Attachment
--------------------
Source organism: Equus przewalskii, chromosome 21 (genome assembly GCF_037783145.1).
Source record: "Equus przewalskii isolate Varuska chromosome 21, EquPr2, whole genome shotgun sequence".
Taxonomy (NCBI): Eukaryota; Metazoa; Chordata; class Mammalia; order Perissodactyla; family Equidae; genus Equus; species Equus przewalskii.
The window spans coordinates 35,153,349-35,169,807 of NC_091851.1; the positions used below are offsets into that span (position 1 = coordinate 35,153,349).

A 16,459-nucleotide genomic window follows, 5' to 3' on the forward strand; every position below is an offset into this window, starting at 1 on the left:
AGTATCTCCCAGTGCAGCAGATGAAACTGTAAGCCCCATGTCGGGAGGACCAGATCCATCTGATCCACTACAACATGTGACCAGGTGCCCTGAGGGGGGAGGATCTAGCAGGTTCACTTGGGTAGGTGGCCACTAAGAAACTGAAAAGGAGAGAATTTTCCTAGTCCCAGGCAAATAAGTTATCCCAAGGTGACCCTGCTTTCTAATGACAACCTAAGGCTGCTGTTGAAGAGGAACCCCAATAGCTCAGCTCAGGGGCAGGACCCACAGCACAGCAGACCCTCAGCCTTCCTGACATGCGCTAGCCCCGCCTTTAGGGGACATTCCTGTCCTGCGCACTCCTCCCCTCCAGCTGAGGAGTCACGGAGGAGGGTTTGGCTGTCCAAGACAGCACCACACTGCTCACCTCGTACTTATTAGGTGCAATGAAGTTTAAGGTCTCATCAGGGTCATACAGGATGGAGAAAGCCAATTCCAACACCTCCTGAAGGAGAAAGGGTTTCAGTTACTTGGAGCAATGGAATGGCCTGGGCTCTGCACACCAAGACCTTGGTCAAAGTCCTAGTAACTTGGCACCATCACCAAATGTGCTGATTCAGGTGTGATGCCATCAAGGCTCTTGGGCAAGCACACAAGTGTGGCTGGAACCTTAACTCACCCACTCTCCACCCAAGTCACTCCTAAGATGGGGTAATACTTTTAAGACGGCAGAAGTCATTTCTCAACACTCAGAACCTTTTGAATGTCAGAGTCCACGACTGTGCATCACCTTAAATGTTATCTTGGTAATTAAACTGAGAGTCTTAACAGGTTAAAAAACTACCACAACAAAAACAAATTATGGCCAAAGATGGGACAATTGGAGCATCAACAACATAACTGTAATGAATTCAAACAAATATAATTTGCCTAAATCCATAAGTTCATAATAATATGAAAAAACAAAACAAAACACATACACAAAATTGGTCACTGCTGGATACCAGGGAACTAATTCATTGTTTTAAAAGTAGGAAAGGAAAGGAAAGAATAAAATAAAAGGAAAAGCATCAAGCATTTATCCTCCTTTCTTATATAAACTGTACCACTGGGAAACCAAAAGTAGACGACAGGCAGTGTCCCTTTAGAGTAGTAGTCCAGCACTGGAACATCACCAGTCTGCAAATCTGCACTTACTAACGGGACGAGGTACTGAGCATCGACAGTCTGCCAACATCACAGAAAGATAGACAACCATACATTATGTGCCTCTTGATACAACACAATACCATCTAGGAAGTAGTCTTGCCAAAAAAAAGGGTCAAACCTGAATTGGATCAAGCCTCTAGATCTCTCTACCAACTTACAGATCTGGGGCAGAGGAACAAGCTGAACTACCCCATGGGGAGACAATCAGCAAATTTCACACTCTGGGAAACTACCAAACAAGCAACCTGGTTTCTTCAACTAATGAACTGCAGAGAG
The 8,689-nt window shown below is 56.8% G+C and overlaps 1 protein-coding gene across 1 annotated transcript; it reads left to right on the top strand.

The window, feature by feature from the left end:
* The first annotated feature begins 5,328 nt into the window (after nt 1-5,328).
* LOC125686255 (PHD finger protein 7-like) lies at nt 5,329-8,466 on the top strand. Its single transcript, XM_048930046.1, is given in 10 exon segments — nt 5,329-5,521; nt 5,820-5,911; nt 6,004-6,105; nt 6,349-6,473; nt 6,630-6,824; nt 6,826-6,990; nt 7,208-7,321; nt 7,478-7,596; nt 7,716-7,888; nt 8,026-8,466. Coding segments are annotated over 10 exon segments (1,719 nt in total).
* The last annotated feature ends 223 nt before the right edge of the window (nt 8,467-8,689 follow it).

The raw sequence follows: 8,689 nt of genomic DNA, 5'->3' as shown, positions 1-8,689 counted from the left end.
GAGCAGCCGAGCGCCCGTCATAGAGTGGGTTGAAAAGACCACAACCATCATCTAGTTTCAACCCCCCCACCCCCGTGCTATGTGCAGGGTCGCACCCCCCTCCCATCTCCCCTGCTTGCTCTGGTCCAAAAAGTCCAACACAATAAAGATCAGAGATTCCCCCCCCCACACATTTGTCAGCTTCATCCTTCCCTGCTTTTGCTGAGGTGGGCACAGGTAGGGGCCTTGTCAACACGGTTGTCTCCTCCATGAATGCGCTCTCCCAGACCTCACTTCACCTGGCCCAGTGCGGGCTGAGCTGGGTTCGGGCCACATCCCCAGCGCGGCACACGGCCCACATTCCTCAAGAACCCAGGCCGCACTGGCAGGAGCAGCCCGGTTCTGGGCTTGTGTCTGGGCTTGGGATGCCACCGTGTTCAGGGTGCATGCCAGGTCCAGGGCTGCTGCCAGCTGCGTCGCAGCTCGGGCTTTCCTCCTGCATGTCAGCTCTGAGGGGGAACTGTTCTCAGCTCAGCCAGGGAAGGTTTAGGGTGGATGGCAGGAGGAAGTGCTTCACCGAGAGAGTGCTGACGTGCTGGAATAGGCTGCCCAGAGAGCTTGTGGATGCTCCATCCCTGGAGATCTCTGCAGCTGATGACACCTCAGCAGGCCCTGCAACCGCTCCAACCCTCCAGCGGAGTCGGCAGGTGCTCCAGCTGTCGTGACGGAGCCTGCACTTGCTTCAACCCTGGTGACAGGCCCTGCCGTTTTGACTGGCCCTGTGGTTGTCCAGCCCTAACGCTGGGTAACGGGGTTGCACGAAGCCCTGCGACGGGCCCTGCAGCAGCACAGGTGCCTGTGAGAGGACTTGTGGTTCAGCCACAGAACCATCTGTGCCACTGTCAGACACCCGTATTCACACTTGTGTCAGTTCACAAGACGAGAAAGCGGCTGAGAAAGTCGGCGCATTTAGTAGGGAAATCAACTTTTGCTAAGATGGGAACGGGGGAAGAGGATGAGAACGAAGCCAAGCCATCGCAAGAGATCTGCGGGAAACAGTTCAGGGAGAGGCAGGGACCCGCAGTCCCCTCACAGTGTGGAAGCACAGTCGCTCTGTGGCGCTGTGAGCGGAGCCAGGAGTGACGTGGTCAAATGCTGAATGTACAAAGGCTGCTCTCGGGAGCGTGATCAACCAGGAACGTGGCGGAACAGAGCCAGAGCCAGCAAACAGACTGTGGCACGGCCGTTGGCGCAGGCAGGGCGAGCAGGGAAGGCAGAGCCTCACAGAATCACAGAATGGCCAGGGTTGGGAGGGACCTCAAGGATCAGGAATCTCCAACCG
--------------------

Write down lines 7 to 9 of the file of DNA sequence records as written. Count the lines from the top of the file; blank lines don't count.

The 8,689-nt window shown below is 56.8% G+C and overlaps 1 protein-coding gene across 1 annotated transcript; it reads left to right on the top strand.

The window, feature by feature from the left end:
* The first annotated feature begins 5,328 nt into the window (after nt 1-5,328).